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Awesome: 0%
Worth A Look: 8.51%
Just Average: 14.89%
Pretty Crappy61.7%
Sucks: 14.89%

6 reviews, 11 user ratings

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Wild, The
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by Dawn Taylor

"This is, in all ways imaginable, an embarrassment on the name of Disney."
1 stars

When the animators who lovingly sketched, inked and painted the cell animation at Disney were given their walking papers, naysayers bemoaned the death of conventional animation in favor of slicker computer-based product. If "The Wild" is any indication of what we have to look forward to, then the naysayers were more than right this dumb, dull, ugly, derivative offering is one of the worst animated features in recent memory.

Coincidentally, I recently wrote in another review that "the people who make horror movies are among the laziest people in the film industry." The reference was to the way that the same four or five haunted house/teen slasher flick/psychological thriller scripts are recycled over and over again on the assumption that audiences won't notice that they're being sold the same tired tropes. Unfortunately, this was just days before I saw "The Wild", a film that reminded me that the people in charge of animated product for distribution by the Disney empire beat those in the horror business at laziness by a mile they can't even be bothered to come up with new concepts any more, much less story structures to hang them on. This time, the folks at the House That Mickey Built have served up a retread of DreamWorks' 2005 hit "Madagascar" torn up into little tiny pieces then pasted back together over the cold, dead body of "Finding Nemo," with anything that was clever left on the cutting room floor.

Like the grossly overpraised "Nemo," here we once again revisit Disney Movie 101, in which a single male parent ventures out of his comfort zone to find a wayward child who has stupidly put himself in danger. This time it's Samson the Lion, the proud premier attraction at the Central Park Zoo. He's voiced by Kiefer Sutherland, which is a little crazy-making if you've watched many episodes of "24" because it's hard to shake the feeling that at any moment Samson's about to shoot smack, get a gang tattoo and hang out with terrorists. But no, he's just a zoo animal, albeit one who's lied to his son, Ryan (Greg Cipes) about his past as a crazy-vicious jungle predator.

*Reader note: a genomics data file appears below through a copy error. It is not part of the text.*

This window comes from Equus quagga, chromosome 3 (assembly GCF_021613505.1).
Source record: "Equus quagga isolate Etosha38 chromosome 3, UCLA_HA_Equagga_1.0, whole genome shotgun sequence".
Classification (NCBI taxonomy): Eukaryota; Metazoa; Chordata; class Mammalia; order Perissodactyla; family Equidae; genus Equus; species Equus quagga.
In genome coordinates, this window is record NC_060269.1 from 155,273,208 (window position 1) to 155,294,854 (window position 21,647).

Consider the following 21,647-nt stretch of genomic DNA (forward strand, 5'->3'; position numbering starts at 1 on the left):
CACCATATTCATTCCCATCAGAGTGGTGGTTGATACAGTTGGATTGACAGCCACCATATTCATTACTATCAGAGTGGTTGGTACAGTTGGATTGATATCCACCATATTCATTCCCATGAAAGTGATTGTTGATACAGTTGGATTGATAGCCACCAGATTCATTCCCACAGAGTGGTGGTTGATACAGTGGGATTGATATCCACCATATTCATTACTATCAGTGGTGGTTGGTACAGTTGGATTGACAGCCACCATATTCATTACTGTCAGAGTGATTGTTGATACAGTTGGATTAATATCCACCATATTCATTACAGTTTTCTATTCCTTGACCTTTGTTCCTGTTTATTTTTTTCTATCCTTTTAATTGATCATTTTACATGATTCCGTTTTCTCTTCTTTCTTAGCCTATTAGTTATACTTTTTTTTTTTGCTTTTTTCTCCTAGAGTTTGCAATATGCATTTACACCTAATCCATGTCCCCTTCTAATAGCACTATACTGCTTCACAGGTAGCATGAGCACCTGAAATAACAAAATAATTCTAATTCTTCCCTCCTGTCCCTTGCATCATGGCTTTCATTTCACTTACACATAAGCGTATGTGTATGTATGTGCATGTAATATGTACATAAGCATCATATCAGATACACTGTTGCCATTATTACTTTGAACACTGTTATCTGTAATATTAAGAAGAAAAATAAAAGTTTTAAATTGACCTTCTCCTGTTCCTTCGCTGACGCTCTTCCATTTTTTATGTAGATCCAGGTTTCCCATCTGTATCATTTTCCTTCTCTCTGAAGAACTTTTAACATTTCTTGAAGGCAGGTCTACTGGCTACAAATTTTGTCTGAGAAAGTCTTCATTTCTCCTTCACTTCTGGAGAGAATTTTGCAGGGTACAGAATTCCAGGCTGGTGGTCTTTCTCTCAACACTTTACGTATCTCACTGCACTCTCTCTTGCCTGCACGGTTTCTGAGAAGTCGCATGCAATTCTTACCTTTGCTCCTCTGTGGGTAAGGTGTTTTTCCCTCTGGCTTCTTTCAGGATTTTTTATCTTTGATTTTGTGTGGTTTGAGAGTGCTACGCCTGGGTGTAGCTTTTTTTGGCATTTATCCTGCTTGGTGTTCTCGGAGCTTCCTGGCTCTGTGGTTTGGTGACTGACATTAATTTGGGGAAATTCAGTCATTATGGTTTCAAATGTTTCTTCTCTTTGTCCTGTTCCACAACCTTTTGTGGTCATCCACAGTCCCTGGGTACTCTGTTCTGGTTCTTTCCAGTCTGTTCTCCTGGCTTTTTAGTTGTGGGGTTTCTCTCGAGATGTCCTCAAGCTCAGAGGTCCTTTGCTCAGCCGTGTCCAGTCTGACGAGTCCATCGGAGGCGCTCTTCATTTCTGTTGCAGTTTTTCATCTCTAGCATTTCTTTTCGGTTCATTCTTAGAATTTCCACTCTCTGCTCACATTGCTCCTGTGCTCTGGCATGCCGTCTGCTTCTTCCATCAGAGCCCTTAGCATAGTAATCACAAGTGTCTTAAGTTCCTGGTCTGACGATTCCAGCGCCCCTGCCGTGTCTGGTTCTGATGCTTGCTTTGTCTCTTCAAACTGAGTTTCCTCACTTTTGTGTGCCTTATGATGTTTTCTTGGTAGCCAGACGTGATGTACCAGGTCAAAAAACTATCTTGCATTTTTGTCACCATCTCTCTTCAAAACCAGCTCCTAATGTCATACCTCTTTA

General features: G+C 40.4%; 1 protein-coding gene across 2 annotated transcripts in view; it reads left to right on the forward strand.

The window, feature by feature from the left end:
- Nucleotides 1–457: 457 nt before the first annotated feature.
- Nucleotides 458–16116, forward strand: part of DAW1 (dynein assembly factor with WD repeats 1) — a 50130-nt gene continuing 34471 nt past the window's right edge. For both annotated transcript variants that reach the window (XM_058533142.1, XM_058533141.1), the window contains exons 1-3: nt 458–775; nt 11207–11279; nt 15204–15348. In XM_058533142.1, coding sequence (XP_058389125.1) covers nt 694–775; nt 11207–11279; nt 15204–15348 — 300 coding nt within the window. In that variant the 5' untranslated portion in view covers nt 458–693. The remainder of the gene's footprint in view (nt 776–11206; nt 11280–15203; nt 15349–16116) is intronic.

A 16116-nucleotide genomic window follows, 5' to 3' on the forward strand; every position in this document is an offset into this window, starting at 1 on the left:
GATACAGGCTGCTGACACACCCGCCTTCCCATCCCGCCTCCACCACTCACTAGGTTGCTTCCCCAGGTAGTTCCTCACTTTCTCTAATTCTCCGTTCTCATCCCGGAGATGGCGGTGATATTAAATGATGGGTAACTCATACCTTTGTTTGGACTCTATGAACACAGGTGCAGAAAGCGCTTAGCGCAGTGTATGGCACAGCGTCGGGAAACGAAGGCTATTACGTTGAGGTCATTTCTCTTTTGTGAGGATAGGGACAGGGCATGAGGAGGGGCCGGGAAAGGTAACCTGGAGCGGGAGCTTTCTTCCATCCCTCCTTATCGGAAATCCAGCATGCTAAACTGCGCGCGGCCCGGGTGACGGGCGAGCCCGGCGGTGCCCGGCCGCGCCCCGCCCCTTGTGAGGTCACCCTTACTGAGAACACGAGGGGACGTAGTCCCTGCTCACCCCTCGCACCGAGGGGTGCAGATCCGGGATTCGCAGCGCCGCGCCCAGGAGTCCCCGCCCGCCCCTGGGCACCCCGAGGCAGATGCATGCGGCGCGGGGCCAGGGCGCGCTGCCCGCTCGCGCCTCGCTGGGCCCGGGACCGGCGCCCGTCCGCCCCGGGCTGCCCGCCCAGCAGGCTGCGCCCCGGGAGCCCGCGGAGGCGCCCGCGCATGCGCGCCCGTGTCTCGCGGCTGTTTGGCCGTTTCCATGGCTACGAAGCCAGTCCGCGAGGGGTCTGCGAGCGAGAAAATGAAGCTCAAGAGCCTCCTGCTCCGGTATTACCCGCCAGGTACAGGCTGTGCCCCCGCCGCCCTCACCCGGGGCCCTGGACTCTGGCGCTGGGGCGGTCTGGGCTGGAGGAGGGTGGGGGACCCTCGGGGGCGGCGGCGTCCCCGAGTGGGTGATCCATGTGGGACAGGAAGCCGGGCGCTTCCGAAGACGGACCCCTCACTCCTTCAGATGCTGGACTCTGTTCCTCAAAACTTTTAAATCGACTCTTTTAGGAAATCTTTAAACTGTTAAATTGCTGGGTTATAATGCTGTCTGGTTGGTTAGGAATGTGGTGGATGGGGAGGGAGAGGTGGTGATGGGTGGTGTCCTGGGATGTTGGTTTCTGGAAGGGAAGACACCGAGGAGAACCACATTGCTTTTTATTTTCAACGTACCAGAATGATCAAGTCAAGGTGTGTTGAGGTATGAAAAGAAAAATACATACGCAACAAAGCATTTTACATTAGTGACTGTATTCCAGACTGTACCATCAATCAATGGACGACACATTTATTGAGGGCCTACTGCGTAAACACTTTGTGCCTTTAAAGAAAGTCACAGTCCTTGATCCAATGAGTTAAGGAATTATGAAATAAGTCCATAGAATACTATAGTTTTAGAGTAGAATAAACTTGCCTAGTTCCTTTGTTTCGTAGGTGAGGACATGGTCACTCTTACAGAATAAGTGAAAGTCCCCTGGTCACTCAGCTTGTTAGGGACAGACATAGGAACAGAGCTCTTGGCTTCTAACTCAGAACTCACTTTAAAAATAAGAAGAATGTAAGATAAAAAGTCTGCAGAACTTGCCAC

After Ryan runs off to the titular wild by sneaking into a conveniently placed container headed for Africa, Samson goes after him with his motley crew of wacky zoo pals because we all know that in the zoo all the animals are best friends! including an idiot snake (Richard Kind), a wise-ass squirrel (Jim Belushi) and the giraffe with whom he's in love (Janeane Garofalo). There's also a clumsy koala voiced by the brilliant Eddie Izzard, who can't possibly have needed the money so badly that he really thought that this was a good gig. With the exception of Belushi, it's quite a line-up of talent and it's terribly embarrassing to listen to them mouth lines so unfunny and forgettable that there isn't a single one in my notes that I can quote because nothing in this film's script was worth writing down.

Along the way Samson and the others meet the requisite Disney-manufactured variety of barely sketched caricatures which, by some sort of edict, must include at least one cringe-inducing stereotype. In "The Wild"those roles are filled by a group of Bollywood-dancing pigeons whose big-headed, droopy-eyed leader speaks with a Hindi accent, a pair of Noo Yawk Italian sewer gators and Canadian ("eh?") geese. Oh, the hilarity. Right on cue to provide third-act suspense comes the Scary Bad Guy, a wildebeest with delusions of grandeur who believes that try and stay with me here if the wildebeests eat a lion then they will become carnivorous predators, moving them up to the top of the food chain. Oh, and the crazy head wildebeest is played by William Shatner. Seriously. Yet, the people who made this film still managed to make a megalomaniacal William Shatner wildebeest character boring, which is one hell of an accomplishment.